Five Tips for Nailing that Multi-Person Interview

Jolene Pilgrim
1 Oct 2017

From “super-sized” fast food meals to luxury cars large enough to fit an entire family of 10, plus their dog, modern trends have seen us embracing largesse in pretty much any venue.  While we’re keen to try to tackle that 20 scoops hot fudge sundae we saw on Food Network, when it comes to interviewing bigger certainly isn’t always better.

Group interviews, in which one candidate meets simultaneously with two or more interviewers, can be a daunting experience for the unprepared.  If you’re facing the prospect of being outnumbered in the interview room, we’ve got a few solid pieces of advice that will help you build confidence and put you on a level playing field in order to score that job of your dreams.

1. Keep Those Eyes Moving

Whether it’s a social conversation or a formal business sit down, making eye contact is a sure-fire way to make genuine connections and leave a lasting impression.  We’re not talking long and drawn out staring sessions here.  A few moments of eye-to-eye meet and greet while the interview is speaking or while you are answering a question can go a long way towards seeming honest, confidence and approachable; just the thing needed to set you apart from a crowded interview pool.

2. Get the Names Straight

One of the most difficult tasks during your interview will be remembering who’s who.  Remembering names of people you meet is an attractive and useful quality, but can be difficult when you add in the stress and pressure of the interview environment and multiple participants to boot.  Bring a notepad along with you to the interview and, when given names, write them inconspicuously at the top from left to right in the position your interviewers are located in relation to you.  Don’t worry about your notes being seen as your company will appreciate your commitment to detail and professionalism which can help score much-needed bonus points in your candidate ranking.

3. Engage Everyone at the Table

It’s a given that we’re bound to make stronger connections with some people over others.  While this is what helps set apart lasting friendships from mere acquaintances in the social world, at the interview table candidates should strive to give everyone their fair share of the conversation.  Try to engage each person’s questions equally and distribute your time and attention across all interviewers.  If you want to score big extra stars and come off looking like a pro, try to bring in and cross-reference points or questions made by multiple interviewers, making references back or mentioning how your answer to Mr. X’s question is similar to that of Mrs. Y.  Critical thinking skills for the win!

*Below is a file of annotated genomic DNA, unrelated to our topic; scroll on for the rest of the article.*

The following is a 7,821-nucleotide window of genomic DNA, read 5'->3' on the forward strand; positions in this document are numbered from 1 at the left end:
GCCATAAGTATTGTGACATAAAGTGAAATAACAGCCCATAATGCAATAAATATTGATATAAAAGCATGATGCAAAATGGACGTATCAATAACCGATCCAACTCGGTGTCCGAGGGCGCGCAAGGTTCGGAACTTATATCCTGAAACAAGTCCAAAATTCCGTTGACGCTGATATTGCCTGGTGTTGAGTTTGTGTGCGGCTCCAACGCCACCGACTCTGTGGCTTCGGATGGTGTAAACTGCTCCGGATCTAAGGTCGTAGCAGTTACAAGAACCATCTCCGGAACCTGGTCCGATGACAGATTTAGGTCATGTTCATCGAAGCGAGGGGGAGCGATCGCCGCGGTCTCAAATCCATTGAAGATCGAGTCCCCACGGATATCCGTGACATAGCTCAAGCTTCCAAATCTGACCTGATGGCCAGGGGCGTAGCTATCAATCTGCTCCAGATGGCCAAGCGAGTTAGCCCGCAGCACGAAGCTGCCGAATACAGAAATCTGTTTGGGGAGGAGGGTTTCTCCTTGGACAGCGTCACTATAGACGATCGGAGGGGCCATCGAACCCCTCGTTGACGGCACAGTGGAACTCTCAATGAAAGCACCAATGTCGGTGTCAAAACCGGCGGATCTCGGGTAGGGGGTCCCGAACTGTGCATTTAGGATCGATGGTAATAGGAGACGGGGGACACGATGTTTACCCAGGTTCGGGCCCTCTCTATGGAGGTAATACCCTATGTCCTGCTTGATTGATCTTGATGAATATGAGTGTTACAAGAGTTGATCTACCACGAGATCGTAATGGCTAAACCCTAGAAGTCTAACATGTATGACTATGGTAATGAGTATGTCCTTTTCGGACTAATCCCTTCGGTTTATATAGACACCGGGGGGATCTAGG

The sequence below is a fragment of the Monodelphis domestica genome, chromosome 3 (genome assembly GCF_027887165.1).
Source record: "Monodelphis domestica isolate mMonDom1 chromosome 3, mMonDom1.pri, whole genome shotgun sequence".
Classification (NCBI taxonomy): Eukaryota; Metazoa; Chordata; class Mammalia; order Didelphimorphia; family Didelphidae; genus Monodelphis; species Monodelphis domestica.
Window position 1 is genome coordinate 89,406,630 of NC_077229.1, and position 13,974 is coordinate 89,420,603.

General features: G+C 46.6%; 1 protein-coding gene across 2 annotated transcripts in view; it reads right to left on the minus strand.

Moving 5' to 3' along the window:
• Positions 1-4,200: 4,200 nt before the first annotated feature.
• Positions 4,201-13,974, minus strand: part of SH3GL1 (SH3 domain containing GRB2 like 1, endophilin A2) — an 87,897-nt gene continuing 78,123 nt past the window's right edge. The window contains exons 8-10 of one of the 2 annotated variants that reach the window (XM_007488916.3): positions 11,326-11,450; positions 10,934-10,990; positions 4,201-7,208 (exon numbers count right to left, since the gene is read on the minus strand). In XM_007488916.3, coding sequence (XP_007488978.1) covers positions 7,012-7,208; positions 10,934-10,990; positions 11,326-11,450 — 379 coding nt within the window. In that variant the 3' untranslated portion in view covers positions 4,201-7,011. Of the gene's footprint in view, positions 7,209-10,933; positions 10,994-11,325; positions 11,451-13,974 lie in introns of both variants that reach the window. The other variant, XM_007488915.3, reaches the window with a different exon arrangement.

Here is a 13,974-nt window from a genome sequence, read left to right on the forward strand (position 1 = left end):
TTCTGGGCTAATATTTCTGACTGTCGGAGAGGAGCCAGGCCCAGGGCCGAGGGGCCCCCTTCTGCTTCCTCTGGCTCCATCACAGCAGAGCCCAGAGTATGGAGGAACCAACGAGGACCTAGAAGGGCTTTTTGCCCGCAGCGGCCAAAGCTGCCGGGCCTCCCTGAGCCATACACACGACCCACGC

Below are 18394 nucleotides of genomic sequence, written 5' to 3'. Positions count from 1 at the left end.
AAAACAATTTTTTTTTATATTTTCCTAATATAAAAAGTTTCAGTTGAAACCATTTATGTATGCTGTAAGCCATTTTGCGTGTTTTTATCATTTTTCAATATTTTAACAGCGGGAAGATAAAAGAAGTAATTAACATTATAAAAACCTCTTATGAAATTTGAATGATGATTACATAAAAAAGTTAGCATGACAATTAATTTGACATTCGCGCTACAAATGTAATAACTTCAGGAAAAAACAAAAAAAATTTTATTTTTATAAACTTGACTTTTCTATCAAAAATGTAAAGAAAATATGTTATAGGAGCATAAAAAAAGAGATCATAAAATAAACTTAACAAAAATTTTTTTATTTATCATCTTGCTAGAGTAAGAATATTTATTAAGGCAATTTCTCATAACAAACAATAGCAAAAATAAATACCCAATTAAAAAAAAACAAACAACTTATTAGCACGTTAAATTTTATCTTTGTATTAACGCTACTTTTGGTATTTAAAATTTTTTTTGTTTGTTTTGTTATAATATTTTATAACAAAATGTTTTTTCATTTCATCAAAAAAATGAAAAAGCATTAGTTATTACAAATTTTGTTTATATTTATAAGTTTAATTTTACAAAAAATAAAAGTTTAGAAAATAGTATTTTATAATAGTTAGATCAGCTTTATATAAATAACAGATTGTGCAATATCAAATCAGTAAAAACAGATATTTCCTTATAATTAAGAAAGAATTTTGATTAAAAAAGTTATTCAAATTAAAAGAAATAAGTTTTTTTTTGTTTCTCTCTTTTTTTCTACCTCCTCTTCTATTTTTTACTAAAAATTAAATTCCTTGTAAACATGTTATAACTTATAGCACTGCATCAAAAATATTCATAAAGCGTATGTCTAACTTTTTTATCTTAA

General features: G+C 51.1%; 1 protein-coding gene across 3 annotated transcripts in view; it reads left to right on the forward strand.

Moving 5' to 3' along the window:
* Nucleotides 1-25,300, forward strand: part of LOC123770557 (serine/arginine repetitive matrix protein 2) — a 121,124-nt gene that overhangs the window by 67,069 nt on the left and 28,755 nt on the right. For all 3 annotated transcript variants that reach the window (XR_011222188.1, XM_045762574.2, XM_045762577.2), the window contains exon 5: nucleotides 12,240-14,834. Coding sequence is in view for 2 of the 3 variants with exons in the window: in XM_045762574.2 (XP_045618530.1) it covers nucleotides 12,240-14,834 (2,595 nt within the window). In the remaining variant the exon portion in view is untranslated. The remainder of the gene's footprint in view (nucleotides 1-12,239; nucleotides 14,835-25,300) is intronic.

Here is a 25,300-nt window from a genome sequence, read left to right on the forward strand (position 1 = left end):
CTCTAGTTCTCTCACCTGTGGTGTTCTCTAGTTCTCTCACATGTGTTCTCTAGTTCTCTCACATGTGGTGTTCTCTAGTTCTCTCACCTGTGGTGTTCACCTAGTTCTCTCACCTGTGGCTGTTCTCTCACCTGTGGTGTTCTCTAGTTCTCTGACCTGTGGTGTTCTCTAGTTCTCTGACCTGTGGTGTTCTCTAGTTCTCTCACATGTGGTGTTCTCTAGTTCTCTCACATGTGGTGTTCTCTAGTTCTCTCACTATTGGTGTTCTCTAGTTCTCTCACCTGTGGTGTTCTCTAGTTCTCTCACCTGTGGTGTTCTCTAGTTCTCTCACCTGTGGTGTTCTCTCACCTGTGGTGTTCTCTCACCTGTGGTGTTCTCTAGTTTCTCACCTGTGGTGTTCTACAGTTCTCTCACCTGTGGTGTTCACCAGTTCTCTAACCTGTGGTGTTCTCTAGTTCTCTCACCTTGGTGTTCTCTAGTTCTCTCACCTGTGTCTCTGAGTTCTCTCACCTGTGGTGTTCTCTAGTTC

4. Individual Research

Just because you’ll participating in a group interview doesn’t mean you’re off the hook for conducting research on the individual participants.  Having background knowledge on education, work, experience or basic social profiles of your interviewers can help set you apart from the interviewee crowd.  Typically, taking a quick glance at their page on the company website will be more than sufficient and probably expected by the interviewers themselves.

5. Follow up with Everyone as Individuals

Last but not least, when it comes to nailing that multi-person interview the thank you letters and follow-ups are often a candidate’s best shot of putting the icing on your career superstar cake.  Be sure to send individual follow-ups to each person you met with.  You should make these emails unique as interviewees will often share their responses between each other.  Try to pick out individual questions, comments or interactions you had with the specific person to show that you have attention to detail and that you were engaged during the interview process.

Multi-person interviews don’t have to be a daunting experience.  With a little practice and planning, meeting with multiple company managers or representatives can be an efficient and productive interview technique.  Use our tactics and suggestions above and remember to show up prepared for the best chance at scoring that callback or offer letter for your next big career milestone.


Jolene Pilgrim